So it was with some trepidation on Friday night, when we went to the shop and picked up Ginger.  I let my husband drive her from the shop to the gas station, because I get irritated at the Sheetz in Coudersport anyway, trying to make a left turn out of there, and I knew if I were in a car that could stall out in the middle of such a maneuver, there would be some road-rage incidents.  But then my husband pulled over in Colesburg, and we switched vehicles.  He followed me in the truck.  I got me and Ginger home without much incident, but I wasn't sure when to shift, and going around corners at intersections consisted of some good luck in the traffic department, with a shift down to second and whipping around the corner.  I squealed her new brakes a couple times, and was completely over driving her by the time we got home.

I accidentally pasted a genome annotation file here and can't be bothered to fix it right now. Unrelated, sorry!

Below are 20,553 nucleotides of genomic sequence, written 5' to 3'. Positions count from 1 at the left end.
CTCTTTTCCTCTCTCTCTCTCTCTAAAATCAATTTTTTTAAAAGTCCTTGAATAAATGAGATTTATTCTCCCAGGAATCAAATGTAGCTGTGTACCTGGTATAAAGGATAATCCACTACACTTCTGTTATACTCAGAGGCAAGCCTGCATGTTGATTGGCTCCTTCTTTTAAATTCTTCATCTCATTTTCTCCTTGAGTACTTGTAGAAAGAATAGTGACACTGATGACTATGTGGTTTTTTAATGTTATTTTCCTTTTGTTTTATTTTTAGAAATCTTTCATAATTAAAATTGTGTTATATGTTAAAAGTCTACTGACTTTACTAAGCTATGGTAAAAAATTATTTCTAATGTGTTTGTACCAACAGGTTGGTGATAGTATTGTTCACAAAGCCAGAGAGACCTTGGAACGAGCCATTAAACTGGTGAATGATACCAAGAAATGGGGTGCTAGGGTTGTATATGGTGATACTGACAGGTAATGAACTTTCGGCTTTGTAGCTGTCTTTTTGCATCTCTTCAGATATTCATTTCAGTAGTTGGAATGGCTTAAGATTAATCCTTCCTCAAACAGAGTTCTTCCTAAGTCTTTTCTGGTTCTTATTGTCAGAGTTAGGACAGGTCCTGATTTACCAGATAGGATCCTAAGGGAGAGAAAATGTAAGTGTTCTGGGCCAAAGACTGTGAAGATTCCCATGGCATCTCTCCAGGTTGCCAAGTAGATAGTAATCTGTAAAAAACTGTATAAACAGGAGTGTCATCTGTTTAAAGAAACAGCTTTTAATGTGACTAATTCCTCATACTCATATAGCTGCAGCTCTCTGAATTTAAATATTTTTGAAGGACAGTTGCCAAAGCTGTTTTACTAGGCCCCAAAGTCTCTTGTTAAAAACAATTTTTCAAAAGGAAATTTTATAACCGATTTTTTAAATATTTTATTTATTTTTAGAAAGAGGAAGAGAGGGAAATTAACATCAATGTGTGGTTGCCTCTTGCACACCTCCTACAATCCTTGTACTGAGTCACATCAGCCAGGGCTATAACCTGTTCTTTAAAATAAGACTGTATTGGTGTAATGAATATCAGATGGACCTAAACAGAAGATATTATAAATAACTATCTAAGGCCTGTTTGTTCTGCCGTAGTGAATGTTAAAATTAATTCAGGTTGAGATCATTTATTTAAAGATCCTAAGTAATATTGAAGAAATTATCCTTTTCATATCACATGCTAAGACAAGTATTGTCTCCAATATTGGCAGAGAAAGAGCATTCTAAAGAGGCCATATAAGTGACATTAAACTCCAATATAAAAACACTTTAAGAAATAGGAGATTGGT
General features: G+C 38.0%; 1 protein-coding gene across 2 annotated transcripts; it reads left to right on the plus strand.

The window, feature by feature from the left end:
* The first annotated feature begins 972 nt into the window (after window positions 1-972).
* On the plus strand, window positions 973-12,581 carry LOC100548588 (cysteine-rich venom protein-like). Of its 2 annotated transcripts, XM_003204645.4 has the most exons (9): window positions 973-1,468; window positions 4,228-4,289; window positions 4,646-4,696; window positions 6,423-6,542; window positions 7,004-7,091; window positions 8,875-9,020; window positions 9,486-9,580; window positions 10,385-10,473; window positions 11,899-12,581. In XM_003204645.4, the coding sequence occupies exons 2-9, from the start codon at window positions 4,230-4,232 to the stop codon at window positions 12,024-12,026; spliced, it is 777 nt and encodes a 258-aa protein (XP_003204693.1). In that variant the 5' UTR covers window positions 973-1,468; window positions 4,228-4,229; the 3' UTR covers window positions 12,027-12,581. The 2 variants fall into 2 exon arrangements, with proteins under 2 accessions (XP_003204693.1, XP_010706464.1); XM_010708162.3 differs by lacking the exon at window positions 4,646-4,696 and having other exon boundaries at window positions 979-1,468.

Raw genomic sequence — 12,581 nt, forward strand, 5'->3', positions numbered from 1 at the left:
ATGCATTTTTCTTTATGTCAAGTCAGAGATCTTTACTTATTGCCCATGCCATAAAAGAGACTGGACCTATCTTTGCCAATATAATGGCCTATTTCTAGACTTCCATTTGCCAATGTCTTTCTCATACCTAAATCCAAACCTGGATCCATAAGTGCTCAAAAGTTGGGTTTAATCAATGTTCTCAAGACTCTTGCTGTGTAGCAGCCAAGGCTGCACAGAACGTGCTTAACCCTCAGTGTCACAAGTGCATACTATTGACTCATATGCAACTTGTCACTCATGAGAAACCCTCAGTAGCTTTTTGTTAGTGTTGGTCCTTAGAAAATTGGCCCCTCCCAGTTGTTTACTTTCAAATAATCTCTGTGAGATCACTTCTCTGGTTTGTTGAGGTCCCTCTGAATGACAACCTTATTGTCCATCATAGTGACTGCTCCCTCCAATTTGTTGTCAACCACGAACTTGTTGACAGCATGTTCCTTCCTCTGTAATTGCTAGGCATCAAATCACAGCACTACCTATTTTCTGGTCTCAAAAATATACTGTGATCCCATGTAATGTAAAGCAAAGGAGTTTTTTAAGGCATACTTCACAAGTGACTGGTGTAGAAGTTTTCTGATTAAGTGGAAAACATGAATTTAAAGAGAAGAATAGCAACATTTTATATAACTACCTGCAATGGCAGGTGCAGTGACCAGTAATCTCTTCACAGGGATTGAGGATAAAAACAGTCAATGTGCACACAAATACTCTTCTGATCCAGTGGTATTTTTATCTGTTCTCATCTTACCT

Yesterday was a new day, though.  Although I wanted to find someone who wasn't my dad or my husband to coach me on driving stick, because well, as I've just written, Dad and I aren't so good together in that situation, and I really, really hate looking dumb in front of my husband, Shane got Ginger out of the garage for me, got her warmed up, and we did some backing up up a hill and driving up a hill drills before he drove her into town for me so we could get gas, got me away from the intersection, and then made me get behind the wheel.  I was literally sweating like a stuck pig, and my hands shook, but I didn't stall out as I pulled out of the bus turn-around, and I even had a small audience.  At every side-road, Shane would make me slow down and down-shift as though I was going to turn, then up-shift and go, sort of a driver's ed version of the touch-and-go I've done so many times in the plane.  I drove Ginger to my parents' house without incident, without even stalling at the inclined intersection of Second Street and Main Street in Harrison Valley, and no jackrabbit start.  On the trip back to my place, I stalled in the driveway a couple times, then once again getting back onto the main road, and then at the intersection right in front of my house, where I will probably always stall for some reason, but once we were up to the garage, Shane told me to back the Gremlin in.  We have tandem parking and a gravel floor right now in our garage, and Ginger's place is where else but smack in front of the Challenger, the car that Shane doesn't even allow to be parked outside, not even for a minute, if it's home, the car where we'll park in a different ZIP code when we have it out driving and we wind up at a restaurant or a store.  I really, really didn't want to be the one to be maneuvering the Gremlin around, near the Challenger, because as you can imagine, I'd be doubly in trouble for smacking into that car with a classic car, if I got squirrely with the gas and clutch pedals.